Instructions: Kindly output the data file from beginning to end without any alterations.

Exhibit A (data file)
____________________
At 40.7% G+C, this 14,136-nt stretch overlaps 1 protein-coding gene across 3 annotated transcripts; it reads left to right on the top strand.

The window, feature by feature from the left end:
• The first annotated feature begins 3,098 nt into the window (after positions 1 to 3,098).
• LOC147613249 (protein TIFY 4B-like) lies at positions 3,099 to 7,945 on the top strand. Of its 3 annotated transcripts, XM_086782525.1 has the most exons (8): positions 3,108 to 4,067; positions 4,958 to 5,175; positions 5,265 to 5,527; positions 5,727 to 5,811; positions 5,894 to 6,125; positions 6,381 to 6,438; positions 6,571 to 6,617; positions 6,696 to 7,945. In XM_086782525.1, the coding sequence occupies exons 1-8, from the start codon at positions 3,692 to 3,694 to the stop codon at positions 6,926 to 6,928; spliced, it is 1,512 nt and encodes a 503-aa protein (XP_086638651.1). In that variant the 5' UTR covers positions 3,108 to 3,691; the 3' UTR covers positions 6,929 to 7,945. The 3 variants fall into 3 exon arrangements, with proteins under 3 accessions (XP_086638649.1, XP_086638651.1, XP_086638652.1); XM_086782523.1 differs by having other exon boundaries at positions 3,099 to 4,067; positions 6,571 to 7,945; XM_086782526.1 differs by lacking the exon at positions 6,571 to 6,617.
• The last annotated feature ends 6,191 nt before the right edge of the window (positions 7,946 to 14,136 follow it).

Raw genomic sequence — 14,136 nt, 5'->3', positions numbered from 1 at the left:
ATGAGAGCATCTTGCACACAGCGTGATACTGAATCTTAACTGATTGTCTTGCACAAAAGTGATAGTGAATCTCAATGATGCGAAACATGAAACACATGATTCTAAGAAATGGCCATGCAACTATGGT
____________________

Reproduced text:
At 40.7% G+C, this 14,136-nt stretch overlaps 1 protein-coding gene across 3 annotated transcripts; it reads left to right on the top strand.

The window, feature by feature from the left end:
• The first annotated feature begins 3,098 nt into the window (after positions 1 to 3,098).
• LOC147613249 (protein TIFY 4B-like) lies at positions 3,099 to 7,945 on the top strand. Of its 3 annotated transcripts, XM_086782525.1 has the most exons (8): positions 3,108 to 4,067; positions 4,958 to 5,175; positions 5,265 to 5,527; positions 5,727 to 5,811; positions 5,894 to 6,125; positions 6,381 to 6,438; positions 6,571 to 6,617; positions 6,696 to 7,945. In XM_086782525.1, the coding sequence occupies exons 1-8, from the start codon at positions 3,692 to 3,694 to the stop codon at positions 6,926 to 6,928; spliced, it is 1,512 nt and encodes a 503-aa protein (XP_086638651.1). In that variant the 5' UTR covers positions 3,108 to 3,691; the 3' UTR covers positions 6,929 to 7,945. The 3 variants fall into 3 exon arrangements, with proteins under 3 accessions (XP_086638649.1, XP_086638651.1, XP_086638652.1); XM_086782523.1 differs by having other exon boundaries at positions 3,099 to 4,067; positions 6,571 to 7,945; XM_086782526.1 differs by lacking the exon at positions 6,571 to 6,617.
• The last annotated feature ends 6,191 nt before the right edge of the window (positions 7,946 to 14,136 follow it).

Raw genomic sequence — 14,136 nt, 5'->3', positions numbered from 1 at the left:
ATGAGAGCATCTTGCACACAGCGTGATACTGAATCTTAACTGATTGTCTTGCACAAAAGTGATAGTGAATCTCAATGATGCGAAACATGAAACACATGATTCTAAGAAATGGCCATGCAACTATGGT